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    Skin Health is a Bowl of Cherries

    February is National Cherry Month, and with all the skin (and overall) health benefits, there's definitely reason to celebrate! While old wives tales for years have touted the health benefits of cherries, science is finally catching up, revealing that several compounds make cherries excellent cancer fighters and inflammation relievers.

    Cherries: The Cancer-Fighting Fruit

    All cancers, skin cancer included, are abnormal cell growths. Something makes cells mutate, and the change turns off the mechanism that tells cells to stop dividing. Free radicals, molecules that require an additional electron to be stable, are often the cause of the mutation. Free radicals compromise the chemical structure of otherwise healthy tissue by robbing an electron. The key to cancer prevention and disease fighting, then, are antioxidants, compounds that bind to and neutralize free radicals so that they cant damage healthy cells. Cherries are packed full of antioxidants like:

    Queritrin, a flavonoid that fights cancerous cells. Ellagic Acid, a phenolic, is an anti-mutagenic compound, perhaps one of natures most effective cancer prevention substances. Perillyl Alcohol (POH) inhibits cancer growth by robbing cancer cells of proteins they need. Research shows POH is effective in fighting all types of cancers.

    The antioxidant content of cherries is on par with other superfoods like blueberries and pomegranates, making it a valuable addition to any nutritious diet.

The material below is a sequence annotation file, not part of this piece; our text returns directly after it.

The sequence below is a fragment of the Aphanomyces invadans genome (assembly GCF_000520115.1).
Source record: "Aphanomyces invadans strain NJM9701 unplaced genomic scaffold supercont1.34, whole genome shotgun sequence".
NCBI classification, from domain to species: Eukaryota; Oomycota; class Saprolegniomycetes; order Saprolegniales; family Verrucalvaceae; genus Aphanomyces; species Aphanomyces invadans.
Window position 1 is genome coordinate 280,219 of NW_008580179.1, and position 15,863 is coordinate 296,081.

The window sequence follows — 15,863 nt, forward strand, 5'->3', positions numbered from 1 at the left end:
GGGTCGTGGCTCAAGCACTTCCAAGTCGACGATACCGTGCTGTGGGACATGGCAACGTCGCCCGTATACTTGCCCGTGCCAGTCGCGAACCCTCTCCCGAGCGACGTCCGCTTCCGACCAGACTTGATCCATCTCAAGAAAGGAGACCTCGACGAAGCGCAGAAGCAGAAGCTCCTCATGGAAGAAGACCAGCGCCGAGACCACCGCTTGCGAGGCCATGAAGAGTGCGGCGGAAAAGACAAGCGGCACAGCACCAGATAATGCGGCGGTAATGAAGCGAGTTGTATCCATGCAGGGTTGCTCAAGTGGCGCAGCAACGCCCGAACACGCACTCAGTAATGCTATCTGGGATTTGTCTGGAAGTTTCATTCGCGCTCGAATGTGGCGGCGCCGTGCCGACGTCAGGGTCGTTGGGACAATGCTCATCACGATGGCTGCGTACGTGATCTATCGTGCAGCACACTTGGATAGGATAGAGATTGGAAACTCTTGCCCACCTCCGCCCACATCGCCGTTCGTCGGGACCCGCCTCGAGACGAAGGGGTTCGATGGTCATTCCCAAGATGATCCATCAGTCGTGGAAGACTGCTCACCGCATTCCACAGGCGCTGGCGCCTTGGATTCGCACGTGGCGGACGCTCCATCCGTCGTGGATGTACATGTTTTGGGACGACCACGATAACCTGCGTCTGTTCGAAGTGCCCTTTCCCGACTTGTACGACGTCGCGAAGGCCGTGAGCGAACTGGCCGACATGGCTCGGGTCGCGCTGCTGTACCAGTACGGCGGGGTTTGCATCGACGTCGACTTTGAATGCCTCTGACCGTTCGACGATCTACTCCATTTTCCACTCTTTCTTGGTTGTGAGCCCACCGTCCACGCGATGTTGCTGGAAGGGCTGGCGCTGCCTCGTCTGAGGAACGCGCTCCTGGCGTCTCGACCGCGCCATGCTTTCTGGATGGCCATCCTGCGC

Cherries to Reduce Redness

    In addition to the potent antioxidants, cherries also contain anthocyanins and bioflavonoids that help reduce inflammation. The anti-inflammatory properties are usually connected with arthritis relief, but cherries don't limit where they work. A diet with a powerful dose of cherries may help to reduce redness and puffiness on your face.


    Its not just the anthocyanins in cherries that help reduce skin irritation its the melatonin, the sleepy chemical. Melatonin is typically not found in food; its produced in the body by the pineal gland. But research has shown that melatonin is a naturally occurring substance in cherries, making them a good nighttime snack. Improved quality and quantity of sleep comes with its own host of skin health benefits (we told you about them a while back check out Sleep and Your Skin).

    Enjoy Cherries In and Out of Season

    Although this month is the national observation of cherry admiration, cherries aren't really in season until early summer. But you don't have to wait until June to experience the benefits of the antioxidant-packed, anti-inflammatory, sleep-aiding fruit. Cherry juice bottles all the skin-friendly goodness and makes it available year round. Do read the labels, though. Don't settle for cherry flavored, fructose-filled soft drinks. Look for real red or black tart cherry juice concentrate.

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